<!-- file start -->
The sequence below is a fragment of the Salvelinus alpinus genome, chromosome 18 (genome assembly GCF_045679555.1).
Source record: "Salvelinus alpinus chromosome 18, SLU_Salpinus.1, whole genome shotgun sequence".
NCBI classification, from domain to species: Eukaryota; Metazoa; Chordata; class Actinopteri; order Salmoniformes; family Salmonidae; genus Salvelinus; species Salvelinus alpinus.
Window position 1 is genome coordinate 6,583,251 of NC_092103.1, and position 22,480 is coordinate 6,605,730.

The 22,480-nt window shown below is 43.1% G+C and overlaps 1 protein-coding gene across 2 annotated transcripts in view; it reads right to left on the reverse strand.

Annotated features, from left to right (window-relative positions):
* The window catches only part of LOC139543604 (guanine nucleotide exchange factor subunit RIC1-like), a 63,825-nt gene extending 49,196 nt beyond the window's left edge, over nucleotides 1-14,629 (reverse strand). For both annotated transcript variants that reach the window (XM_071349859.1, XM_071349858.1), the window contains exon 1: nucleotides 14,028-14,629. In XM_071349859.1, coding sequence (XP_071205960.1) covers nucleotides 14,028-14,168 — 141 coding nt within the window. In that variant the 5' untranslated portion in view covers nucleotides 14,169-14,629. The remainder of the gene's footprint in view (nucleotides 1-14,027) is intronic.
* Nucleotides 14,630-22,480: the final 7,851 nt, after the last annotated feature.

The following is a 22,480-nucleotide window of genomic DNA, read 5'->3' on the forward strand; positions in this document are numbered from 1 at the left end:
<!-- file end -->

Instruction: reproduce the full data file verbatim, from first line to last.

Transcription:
The sequence below is a fragment of the Salvelinus alpinus genome, chromosome 18 (genome assembly GCF_045679555.1).
Source record: "Salvelinus alpinus chromosome 18, SLU_Salpinus.1, whole genome shotgun sequence".
NCBI classification, from domain to species: Eukaryota; Metazoa; Chordata; class Actinopteri; order Salmoniformes; family Salmonidae; genus Salvelinus; species Salvelinus alpinus.
Window position 1 is genome coordinate 6,583,251 of NC_092103.1, and position 22,480 is coordinate 6,605,730.

The 22,480-nt window shown below is 43.1% G+C and overlaps 1 protein-coding gene across 2 annotated transcripts in view; it reads right to left on the reverse strand.

Annotated features, from left to right (window-relative positions):
* The window catches only part of LOC139543604 (guanine nucleotide exchange factor subunit RIC1-like), a 63,825-nt gene extending 49,196 nt beyond the window's left edge, over nucleotides 1-14,629 (reverse strand). For both annotated transcript variants that reach the window (XM_071349859.1, XM_071349858.1), the window contains exon 1: nucleotides 14,028-14,629. In XM_071349859.1, coding sequence (XP_071205960.1) covers nucleotides 14,028-14,168 — 141 coding nt within the window. In that variant the 5' untranslated portion in view covers nucleotides 14,169-14,629. The remainder of the gene's footprint in view (nucleotides 1-14,027) is intronic.
* Nucleotides 14,630-22,480: the final 7,851 nt, after the last annotated feature.

The following is a 22,480-nucleotide window of genomic DNA, read 5'->3' on the forward strand; positions in this document are numbered from 1 at the left end: